Why Do Patients Develop New Varicose Veins?
One of my Hagerstown, Maryland patients returned with new leg swelling and a rather large bulging calf vein in her right leg. She had undergone successful varicose vein treatment with the Venefit Procedure in her left leg and is quite happy with that result; however, she is concerned with the new right leg veins, which are causing significant swelling and throbbing.
She was wondering why her right leg is now an issue, when last year it appeared totally normal. Her case illustrates that patients with the genetic tendency to form varicose veins may develop new veins in one or both legs. As gravity is always pushing downward, the veins may have a hard time resisting this force, leading to backflow and pooling of venous blood in the lower leg. This, in turn, leads to swelling, aching, heaviness and even restless leg syndrome.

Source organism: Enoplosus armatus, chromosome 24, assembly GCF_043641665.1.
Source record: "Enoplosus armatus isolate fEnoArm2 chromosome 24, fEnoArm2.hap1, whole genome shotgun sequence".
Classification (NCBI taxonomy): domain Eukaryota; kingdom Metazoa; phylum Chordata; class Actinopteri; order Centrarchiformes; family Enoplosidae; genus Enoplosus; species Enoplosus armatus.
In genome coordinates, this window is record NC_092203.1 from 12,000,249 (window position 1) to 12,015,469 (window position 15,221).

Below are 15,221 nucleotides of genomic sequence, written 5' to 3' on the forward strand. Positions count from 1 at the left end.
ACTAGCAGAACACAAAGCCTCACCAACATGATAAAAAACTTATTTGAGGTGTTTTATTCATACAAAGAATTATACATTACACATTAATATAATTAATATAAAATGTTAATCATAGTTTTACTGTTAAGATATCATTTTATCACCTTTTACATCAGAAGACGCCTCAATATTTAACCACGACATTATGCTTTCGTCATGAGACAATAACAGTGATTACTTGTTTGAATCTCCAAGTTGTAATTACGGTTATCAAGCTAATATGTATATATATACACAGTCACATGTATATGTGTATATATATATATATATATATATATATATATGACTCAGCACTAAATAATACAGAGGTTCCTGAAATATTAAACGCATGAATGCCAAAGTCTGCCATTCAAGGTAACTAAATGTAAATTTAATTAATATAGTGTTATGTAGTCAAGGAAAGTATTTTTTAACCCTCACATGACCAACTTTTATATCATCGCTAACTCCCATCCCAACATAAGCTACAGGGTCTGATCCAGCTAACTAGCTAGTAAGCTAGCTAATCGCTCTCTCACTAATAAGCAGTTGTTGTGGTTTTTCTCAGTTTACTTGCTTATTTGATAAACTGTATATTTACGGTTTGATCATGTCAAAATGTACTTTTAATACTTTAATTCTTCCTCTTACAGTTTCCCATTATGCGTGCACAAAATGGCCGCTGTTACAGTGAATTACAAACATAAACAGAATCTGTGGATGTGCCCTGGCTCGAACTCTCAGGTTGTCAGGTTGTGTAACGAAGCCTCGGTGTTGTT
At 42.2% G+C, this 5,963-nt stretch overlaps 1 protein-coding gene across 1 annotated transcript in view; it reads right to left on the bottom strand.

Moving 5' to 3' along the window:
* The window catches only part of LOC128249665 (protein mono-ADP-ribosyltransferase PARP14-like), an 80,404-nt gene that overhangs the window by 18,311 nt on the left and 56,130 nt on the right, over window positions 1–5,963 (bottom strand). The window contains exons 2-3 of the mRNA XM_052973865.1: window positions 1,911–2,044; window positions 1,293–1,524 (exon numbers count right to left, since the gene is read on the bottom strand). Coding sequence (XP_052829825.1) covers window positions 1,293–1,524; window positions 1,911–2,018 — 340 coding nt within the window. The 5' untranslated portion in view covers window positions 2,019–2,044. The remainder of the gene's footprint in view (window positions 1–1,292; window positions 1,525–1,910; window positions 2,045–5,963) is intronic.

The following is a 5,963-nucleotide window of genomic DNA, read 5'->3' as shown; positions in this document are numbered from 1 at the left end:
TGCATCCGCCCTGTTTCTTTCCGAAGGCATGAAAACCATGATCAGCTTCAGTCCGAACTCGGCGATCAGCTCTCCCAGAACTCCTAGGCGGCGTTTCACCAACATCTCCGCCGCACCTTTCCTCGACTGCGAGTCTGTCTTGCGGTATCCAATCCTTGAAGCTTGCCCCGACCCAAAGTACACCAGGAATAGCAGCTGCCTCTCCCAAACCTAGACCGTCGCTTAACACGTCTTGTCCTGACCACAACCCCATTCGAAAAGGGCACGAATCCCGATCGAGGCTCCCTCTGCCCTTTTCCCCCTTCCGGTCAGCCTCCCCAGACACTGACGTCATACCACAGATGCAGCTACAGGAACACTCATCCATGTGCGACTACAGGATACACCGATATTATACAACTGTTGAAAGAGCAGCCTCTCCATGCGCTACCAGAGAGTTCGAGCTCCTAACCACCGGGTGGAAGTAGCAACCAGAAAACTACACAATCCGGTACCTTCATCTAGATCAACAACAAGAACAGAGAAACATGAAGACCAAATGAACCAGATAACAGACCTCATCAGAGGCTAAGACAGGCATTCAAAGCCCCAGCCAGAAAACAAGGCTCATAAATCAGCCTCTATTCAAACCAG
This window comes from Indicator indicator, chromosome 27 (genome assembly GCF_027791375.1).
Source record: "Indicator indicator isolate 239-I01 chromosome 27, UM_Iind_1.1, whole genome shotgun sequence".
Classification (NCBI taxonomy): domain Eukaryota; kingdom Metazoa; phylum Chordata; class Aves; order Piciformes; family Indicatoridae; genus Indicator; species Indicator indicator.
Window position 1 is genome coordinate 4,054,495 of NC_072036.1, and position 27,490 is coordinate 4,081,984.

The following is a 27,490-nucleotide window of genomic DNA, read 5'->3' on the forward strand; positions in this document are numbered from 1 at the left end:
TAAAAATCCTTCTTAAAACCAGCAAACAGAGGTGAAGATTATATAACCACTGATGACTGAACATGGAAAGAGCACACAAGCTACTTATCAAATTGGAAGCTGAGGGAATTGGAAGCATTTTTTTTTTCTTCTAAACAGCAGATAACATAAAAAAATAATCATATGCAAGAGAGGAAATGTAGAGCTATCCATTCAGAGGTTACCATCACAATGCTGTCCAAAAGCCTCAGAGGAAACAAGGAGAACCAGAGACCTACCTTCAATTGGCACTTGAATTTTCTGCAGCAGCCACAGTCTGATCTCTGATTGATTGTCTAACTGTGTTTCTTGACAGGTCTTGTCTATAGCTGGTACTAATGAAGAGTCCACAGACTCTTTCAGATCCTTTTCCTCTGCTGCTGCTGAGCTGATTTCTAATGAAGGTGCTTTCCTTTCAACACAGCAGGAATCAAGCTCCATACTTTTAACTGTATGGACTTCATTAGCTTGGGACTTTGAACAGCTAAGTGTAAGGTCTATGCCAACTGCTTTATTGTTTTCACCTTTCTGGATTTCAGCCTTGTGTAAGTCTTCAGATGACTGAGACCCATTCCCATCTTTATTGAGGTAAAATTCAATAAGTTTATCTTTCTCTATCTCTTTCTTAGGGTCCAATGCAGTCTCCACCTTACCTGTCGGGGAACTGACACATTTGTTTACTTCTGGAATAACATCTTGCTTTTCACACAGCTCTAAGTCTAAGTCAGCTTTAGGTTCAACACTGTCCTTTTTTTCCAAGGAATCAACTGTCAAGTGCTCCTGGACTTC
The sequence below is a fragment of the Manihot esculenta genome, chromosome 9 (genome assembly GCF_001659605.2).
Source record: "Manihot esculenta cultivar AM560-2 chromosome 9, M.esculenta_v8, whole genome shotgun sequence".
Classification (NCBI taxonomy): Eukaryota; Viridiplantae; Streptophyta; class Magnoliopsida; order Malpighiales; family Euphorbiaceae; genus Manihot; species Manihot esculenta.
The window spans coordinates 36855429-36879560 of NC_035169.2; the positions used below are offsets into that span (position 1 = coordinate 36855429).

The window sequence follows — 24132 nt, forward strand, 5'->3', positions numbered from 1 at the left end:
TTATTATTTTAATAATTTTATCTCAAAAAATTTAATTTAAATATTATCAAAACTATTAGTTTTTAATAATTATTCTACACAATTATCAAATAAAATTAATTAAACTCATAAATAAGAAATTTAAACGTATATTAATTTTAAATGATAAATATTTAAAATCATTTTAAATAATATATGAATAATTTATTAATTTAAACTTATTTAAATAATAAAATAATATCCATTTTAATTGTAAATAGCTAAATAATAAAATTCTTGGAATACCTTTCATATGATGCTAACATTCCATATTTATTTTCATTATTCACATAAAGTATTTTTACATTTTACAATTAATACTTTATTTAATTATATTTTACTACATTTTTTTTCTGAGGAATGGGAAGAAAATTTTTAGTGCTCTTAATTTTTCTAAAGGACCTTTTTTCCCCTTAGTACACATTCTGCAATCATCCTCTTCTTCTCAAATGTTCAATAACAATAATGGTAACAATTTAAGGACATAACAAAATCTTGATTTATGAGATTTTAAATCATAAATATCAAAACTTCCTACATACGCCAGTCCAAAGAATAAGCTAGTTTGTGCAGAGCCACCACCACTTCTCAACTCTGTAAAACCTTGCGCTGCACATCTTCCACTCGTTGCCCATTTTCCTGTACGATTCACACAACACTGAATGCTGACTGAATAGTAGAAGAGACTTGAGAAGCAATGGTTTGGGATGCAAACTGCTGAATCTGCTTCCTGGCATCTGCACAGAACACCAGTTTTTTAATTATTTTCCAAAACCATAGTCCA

While we do not fully understand the genetic profile of patients with recurrent varicose veins and venous insufficiency, we do know that there is a familial tendency to form these veins. Pregnancy can also play a role, but since 20% of our vein patients are men, hormonal swings are clearly not the sole cause of varicosities.
It’s important to understand is that even with successful vein treatment and a healthy lifestyle, some patients will develop new varicose veins in one or both legs. The treatment did not "fail" and the new veins are not the result of prior vein intervention. The new varicose veins are likely due to genetic influences that cannot be altered. Fortunately, treatment with the Venefit Procedure, phlebectomy, or sclerotherapy is very effective and allows immediate return to normal activity.
For a more thorough evaluation and assessment, please see either Dr. Rosenberg or Dr. McNeill at one of the Capitol Vein & Laser office in Maryland, West Virginia or Virginia.